Hyun Joon becomes more cooperative with the NCI when he realizes he is going to need their help, after he finds out the unsub’s next victim is Na Young, the younger sister of Sang Hyun. Seon Woo becomes injured while giving chase to the suspect, but Hyun Joon is there to lend her a helping hand, and in the process thaws some of the ice between them. Without giving too much away, the unsub is eventually caught, and Seon Woo gives Hyun Joo an application to join the NCI team when she finds out that he is also a trained profiler.
“Let me just un-impale you in a completely platonic manner” (Cue the shipping!)
This is a tough one. And I think it really boils down to whether you have watched the original series. I, for one, have watched all 12 seasons of the original, so as difficult it is to admit, I find the first episode of this version lacking. This is an issue that often plagues remakes, reboots, and adaptions — do you just take the original concept and spin it your own way, transforming it into something new and different, or do you stay loyal to the original work, and not fix what is not broken? There are arguments for both sides, and there are certainly success stories for both as well (think of all the comic book adaptions in both Hollywood and K-drama).
And because I (and many other international viewers) have watched the original version, I cannot help but compare the two. If this were not a remake, I would probably enjoy it more, but alas, that is not the case here. The production team has clearly chosen to go down said “loyal” route, where they are lifting the same storyline from the pilot episode. But they make tiny, seemingly insignificant changes to things, which doesn’t do the show any favors. For example, when Morgan walks into the unsub’s room in the US version, he says something along the lines of, “This doesn’t look like the room of a man. It looks more like a boys room,” but in the K-version, Lee Han says, “This doesn’t look like the room of a murderer,” and you can’t help but think — is a murderer supposed to decorate his room with guns and gore?!
Yoo Min Young (Lee Sun Bin) and Lee Han (Go Yoon)
Speaking of Lee Han (Go Yoon), he is supposed to be the Reid-equivalent. Na Na Hwang (Yoo Sun) is Garcia’s counterpart, and Yoo Min Young (Lee Sun Bin) is JJ. The US version is a true ensemble, and each actor is seasoned enough to hold their own, grounding their characters and making them relatable. Disappointingly, these Korean actors are (yet) unable to grasp the essence of the characters, and are unable to deliver the charm that has made them fan-favorites. It feels as if they each listed down five personality traits of the characters (Na Na Hwang has loud fashion and is bubbly; Lee Han is smart and socially awkward) and acted that out, instead of really delving into the core of the characters.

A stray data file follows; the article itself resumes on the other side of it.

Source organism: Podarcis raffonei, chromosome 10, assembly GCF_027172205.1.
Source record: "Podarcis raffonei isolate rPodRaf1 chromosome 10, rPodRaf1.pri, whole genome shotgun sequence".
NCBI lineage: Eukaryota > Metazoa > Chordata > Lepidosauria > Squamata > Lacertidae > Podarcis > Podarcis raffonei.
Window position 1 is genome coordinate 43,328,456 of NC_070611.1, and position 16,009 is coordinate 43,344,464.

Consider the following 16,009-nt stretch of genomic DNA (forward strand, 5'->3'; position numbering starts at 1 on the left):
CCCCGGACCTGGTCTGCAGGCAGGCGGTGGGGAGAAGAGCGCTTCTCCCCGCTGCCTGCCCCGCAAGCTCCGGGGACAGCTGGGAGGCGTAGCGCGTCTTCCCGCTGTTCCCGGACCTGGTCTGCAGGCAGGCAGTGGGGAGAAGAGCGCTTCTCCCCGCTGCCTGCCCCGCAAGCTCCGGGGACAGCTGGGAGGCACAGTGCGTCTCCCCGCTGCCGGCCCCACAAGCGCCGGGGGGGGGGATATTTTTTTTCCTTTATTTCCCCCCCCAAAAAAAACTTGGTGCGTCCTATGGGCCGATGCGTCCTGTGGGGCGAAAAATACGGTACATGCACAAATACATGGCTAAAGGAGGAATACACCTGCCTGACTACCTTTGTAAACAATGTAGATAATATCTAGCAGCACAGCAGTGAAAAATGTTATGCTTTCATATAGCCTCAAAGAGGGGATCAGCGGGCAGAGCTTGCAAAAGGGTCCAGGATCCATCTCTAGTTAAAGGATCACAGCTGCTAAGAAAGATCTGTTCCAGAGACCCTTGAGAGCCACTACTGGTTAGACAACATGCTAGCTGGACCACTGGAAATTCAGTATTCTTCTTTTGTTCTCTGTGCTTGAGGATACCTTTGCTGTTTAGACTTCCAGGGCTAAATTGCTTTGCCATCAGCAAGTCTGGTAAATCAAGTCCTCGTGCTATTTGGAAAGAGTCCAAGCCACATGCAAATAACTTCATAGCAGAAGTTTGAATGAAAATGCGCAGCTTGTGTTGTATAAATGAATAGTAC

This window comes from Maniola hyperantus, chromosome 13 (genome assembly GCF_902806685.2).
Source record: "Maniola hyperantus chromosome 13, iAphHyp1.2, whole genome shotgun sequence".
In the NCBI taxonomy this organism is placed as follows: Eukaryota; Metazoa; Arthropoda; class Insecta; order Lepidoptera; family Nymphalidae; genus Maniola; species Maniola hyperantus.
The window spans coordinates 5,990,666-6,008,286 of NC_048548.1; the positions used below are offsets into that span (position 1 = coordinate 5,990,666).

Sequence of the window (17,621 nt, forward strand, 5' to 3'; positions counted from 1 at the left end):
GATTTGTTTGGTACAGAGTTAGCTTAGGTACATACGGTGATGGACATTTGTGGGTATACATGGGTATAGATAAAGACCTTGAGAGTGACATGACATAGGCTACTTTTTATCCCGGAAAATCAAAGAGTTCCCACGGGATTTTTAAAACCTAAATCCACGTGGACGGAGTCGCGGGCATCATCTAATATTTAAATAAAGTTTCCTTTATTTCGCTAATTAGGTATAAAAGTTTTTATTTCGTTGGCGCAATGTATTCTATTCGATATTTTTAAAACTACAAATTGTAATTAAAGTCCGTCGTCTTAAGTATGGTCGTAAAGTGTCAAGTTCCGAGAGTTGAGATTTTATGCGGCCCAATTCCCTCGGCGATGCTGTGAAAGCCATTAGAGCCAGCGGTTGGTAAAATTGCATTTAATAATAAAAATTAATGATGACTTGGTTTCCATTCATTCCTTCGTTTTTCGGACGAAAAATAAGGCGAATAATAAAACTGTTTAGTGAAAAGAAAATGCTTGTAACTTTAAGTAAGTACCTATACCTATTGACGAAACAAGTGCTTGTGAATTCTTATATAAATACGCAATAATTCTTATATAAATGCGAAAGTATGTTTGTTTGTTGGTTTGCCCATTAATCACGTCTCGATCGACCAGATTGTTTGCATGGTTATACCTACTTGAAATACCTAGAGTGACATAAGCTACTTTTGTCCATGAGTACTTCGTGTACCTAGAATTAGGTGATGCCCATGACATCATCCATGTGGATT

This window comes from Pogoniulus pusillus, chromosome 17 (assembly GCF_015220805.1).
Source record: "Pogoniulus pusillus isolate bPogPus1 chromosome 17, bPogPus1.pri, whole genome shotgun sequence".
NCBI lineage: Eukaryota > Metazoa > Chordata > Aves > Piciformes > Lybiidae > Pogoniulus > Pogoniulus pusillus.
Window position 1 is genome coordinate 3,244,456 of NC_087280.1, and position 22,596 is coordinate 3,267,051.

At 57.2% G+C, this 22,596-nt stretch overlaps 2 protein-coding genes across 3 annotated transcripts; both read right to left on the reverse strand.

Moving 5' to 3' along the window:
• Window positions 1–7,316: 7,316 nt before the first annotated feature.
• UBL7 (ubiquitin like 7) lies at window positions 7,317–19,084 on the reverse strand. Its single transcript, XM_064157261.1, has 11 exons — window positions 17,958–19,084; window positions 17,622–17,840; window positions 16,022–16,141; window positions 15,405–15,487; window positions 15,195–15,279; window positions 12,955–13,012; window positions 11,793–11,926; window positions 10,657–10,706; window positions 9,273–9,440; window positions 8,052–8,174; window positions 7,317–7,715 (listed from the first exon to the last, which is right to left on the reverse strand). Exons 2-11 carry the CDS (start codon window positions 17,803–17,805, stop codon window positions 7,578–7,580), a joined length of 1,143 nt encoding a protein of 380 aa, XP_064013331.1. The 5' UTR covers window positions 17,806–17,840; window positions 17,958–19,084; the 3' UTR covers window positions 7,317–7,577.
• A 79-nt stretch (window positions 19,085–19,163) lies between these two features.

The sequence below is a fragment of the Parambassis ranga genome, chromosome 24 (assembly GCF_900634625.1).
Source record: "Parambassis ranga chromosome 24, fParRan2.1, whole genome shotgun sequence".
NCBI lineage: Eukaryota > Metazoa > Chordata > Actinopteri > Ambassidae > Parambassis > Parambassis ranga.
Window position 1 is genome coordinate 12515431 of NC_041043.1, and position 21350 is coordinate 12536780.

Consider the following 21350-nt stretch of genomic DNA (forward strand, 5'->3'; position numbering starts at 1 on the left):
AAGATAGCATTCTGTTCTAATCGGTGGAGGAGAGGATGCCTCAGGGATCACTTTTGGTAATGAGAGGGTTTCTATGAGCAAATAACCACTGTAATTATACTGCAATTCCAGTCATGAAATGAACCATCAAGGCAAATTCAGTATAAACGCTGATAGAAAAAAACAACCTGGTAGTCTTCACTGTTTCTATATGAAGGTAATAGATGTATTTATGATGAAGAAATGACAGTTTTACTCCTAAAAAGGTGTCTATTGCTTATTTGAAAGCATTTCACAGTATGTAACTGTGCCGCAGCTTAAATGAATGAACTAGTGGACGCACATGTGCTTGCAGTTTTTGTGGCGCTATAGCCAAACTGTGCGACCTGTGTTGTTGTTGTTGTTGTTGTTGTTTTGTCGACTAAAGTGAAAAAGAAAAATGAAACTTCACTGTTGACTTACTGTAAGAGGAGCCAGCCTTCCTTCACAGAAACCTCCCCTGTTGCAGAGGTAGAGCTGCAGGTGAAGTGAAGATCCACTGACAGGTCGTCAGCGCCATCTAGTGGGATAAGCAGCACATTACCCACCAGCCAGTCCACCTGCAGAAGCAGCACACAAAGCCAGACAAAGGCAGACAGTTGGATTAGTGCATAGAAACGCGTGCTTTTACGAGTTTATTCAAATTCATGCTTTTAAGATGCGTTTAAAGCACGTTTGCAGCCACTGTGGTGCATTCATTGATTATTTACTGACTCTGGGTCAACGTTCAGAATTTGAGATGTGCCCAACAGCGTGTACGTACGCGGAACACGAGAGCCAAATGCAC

Na Na Hwang, with her Garcia-type glasses and loud earrings.
That being said, there are still many redeemable qualities to the show. There are some cool shots, including when the bomb exploded in the first episode and the viewers were “placed” in the line of the explosion itself, and we could see the flames coming towards us, engulfing everything in its path. Also, the editing that superimposes the profiler into the scene of the crime when they are deducing, or when they transition between past and present, are pretty slick. And maybe it was because the case was kicking into high gear, but the second episode felt better paced than the first one. The scene where the suspect, Jae Min, revisits his boiler room trauma had me all tense with suspense!
The three main actors are also seasoned enough to bring the gravitas needed for their respective characters, and are entertaining enough to watch by themselves. And while we’ve seen interactions between those three, I’m hoping to see the team really come together and feed off of each others’ chemistry; hopefully this will add layers to some of the more one-dimensional characters. Another tick in the “yes” column is having the next case begin at the end of the second episode. This is definitely a framework I could get behind, as it is an instant cliffhanger and preview for the next episode. I’m also quite digging the ending theme song!
So really, there’s the good and there’s the bad. And if you are completely new to the series, there might be more good than bad for you. It really is still too early to determine how this drama will end up being. There have been many instances where a pilot episode or the beginning of the first season of a US drama is not that great, but things spin into creative high gear once it finds its footing. And with the second episode delivering better than the first, there’s definite hope that “Criminal Minds” will do the same and deliver on its hype!
- Is anyone bothered by the fact that the Korean title is actually “Criminal Mind,” without the “s”?
- There is the prerequisite scene of the team giving the profiles in perfect coordination, talking one after another, while the police take notes on their little notepads. (Only those who watch the US version will get this)
What did you think of “Criminal Minds” so far? Is it living up to the hype? Also, is anyone else bothered by the fact the Korean title is actually “Criminal Mind,” without the “s”? Take the polls below and remember to leave your comments!
Belinda_C loves watching U.S. procedural shows for reasons too silly to say out loud. She also loves Shinhwa.